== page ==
Press release

Britain scales up its response to Ethiopia’s growing food crisis

New humanitarian support from Britain will help millions of people facing a severe and escalating food crisis in Ethiopia.

International Development Minister Nick Hurd at the site of a DFID-funded World Food Programme food distribution in northern Ethiopia.

International Development Minister Nick Hurd at the site of a DFID-funded World Food Programme food distribution in northern Ethiopia. Photo: Bobby Stansfield/DFID

Ongoing drought has left 18 million Ethiopians in urgent need of relief. Crop failure and the death of livestock have led to widespread food shortages. Many children face the risk of malnutrition and a lack of clean water is increasing the threat of disease.

The UN and Government of Ethiopia have launched an appeal for an additional £923 million for the response.

The UK is already the second largest bilateral humanitarian donor in Ethiopia. A new £30 million package of support from the Department for International Development includes:

  • £15 million to the UN’s World Food Programme so it can distribute emergency food to 1.9 million people
    • £14 million for the Humanitarian Response Fund to help UN agencies and NGOs provide emergency water and healthcare and protect vulnerable girls and women
    • £1 million to fund immediate secondments of humanitarian experts to the UN and Government of Ethiopia

International Development Minister Nick Hurd said:

A relentless drought is pushing millions to the brink in Ethiopia. The scale of the drought is similar to the one that killed so many in 1984. This time the Ethiopian Government is in a much stronger position to help their people. However, they need the help of the international community.

New funding from Britain will ensure families get the emergency food that they so desperately need in order to survive.

Working alongside the Government of Ethiopia, the UN and others, we are also helping to prevent child malnutrition, treat disease outbreaks and keep children in schools during this emergency.

But the scale of the current crisis means much more needs to be done. With millions in serious need of help, Ethiopia is facing a major humanitarian crisis and urgently needs the world to step up and provide lifesaving relief.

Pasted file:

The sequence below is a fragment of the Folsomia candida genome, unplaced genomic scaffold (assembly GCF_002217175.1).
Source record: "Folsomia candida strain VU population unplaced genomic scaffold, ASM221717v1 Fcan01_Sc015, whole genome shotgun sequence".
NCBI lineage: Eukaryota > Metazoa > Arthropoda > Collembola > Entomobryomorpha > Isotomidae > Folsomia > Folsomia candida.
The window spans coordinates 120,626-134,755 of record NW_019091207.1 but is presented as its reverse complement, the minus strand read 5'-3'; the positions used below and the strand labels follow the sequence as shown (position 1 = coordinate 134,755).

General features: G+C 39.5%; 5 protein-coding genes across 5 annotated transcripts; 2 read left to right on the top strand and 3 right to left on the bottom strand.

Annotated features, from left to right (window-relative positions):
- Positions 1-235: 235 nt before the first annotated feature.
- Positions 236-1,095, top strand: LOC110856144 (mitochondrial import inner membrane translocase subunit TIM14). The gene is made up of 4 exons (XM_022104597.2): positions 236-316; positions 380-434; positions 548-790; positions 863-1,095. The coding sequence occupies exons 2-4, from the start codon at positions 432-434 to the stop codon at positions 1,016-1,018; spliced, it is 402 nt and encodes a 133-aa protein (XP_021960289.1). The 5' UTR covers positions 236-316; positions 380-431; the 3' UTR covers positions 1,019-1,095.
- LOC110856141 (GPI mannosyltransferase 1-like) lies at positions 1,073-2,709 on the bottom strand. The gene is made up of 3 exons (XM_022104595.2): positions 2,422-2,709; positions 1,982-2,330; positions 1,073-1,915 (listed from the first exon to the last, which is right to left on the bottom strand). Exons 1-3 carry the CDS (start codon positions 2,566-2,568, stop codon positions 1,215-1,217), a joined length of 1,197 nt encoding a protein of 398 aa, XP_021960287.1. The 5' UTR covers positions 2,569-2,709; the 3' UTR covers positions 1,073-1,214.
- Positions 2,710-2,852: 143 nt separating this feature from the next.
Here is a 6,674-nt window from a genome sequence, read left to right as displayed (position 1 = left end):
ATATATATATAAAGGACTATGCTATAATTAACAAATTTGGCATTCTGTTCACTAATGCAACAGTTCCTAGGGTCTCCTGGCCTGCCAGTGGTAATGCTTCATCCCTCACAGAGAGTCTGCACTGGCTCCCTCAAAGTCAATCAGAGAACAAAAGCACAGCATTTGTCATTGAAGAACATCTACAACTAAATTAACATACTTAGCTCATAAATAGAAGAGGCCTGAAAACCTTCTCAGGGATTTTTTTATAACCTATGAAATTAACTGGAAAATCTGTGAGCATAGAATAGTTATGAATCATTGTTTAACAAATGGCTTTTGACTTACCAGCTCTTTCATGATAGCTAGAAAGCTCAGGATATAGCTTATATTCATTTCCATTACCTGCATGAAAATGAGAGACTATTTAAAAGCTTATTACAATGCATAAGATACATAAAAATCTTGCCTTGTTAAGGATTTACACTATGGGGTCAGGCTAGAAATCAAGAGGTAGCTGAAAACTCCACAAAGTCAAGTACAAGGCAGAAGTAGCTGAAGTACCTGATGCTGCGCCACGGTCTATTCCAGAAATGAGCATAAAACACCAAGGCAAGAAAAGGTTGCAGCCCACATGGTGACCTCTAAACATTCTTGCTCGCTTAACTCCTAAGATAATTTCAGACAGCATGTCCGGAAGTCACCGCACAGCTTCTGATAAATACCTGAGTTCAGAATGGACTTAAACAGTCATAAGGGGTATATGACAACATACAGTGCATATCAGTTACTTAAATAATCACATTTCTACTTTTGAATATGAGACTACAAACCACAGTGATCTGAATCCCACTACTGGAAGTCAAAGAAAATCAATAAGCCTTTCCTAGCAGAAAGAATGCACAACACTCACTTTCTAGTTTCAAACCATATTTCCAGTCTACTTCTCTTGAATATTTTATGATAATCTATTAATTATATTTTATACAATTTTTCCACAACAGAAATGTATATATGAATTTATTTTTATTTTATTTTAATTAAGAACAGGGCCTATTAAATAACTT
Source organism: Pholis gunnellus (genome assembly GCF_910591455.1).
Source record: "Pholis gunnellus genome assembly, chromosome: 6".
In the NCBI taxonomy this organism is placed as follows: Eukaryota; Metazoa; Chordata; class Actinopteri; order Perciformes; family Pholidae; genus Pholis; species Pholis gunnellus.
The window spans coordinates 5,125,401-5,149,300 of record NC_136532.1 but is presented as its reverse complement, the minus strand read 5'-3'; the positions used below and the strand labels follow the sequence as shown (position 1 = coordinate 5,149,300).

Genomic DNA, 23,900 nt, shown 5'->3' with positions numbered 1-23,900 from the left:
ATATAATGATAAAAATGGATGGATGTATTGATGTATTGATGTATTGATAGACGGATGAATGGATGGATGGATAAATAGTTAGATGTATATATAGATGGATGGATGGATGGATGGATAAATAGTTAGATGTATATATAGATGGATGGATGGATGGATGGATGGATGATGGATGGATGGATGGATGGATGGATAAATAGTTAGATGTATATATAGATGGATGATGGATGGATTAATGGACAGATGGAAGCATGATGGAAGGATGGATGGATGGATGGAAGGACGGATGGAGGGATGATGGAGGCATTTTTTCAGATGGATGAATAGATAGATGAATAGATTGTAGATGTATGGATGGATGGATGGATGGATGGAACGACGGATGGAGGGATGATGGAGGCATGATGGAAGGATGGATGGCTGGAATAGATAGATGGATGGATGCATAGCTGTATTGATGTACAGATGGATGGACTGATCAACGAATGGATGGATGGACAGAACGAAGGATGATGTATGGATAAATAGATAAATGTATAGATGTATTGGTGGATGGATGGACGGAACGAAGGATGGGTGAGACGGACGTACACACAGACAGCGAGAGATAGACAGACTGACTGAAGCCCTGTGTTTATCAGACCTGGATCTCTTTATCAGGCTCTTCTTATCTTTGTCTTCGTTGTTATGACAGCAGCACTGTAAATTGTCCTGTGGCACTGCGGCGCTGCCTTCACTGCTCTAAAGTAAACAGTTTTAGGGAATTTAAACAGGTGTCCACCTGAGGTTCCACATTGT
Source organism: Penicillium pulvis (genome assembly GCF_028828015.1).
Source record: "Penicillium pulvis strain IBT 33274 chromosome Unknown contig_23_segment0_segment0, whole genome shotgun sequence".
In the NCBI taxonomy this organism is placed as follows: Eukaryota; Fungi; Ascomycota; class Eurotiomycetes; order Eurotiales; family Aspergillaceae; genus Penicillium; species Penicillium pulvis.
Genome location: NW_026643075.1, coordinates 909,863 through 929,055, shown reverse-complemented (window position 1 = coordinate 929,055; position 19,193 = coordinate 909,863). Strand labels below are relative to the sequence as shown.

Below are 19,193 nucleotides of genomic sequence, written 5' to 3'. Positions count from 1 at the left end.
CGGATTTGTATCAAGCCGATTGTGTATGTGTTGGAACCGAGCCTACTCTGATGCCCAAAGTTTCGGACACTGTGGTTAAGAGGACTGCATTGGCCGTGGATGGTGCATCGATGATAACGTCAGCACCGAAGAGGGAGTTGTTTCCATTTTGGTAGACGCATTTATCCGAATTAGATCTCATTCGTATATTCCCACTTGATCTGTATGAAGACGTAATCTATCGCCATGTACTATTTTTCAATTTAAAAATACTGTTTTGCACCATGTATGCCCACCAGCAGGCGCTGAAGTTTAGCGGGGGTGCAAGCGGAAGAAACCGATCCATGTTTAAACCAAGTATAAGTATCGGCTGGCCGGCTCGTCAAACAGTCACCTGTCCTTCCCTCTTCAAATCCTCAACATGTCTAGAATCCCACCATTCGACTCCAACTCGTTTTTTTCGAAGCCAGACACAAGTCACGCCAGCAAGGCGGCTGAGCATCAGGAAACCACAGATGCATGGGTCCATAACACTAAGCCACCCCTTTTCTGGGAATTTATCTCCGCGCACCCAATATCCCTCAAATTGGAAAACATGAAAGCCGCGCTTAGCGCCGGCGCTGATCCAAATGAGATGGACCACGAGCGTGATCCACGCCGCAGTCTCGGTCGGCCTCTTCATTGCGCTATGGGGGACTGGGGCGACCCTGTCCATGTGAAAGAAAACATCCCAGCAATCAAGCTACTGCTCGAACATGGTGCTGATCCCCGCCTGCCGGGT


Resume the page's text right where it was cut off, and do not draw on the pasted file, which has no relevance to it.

A stable, more prosperous Africa is firmly in Britain’s national interest and it is right that we do all that we can to prevent the crisis spiralling out of control.

The UK will also make an extra £25 million available to help those most in need, as part of our support for Ethiopia’s safety net programme which is boosting longer-term food security. This new support brings our total funding to the current humanitarian response in Ethiopia to £113 million.

While difficult to predict, the El Niño effect this year looks set to be the strongest on record, threatening people’s lives, health and livelihoods around the world. The Government of Ethiopia has committed to its largest ever response to a drought, but this is vulnerable to changing weather patterns. The scale of the crisis means a global response is needed.

Ethiopia has made great progress on development over the last decade. With UK support, the Government’s investments over the years have meant that Ethiopia can cope with the current crisis much better that would otherwise have been the case.

Britain’s long-term support for Ethiopia’s strategy to protect the most vulnerable has already helped millions of families to build their resilience to extreme weather events such as the current drought.

Notes to editors:

  • Download free to use photos of the crisis
    • Note on figures: the UN and government of Ethiopia estimate that due to the drought over 10 million are currently in need of food assistance and have launched an appeal for an additional $1.4 billion (£923 million) for the response. This is on top of 8 million extremely poor who are programmed receiving multi-year food security support under Ethiopia’s rural safety nets programme – bringing the total number of people in need of assistance to more than 18 million

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Published 23 December 2015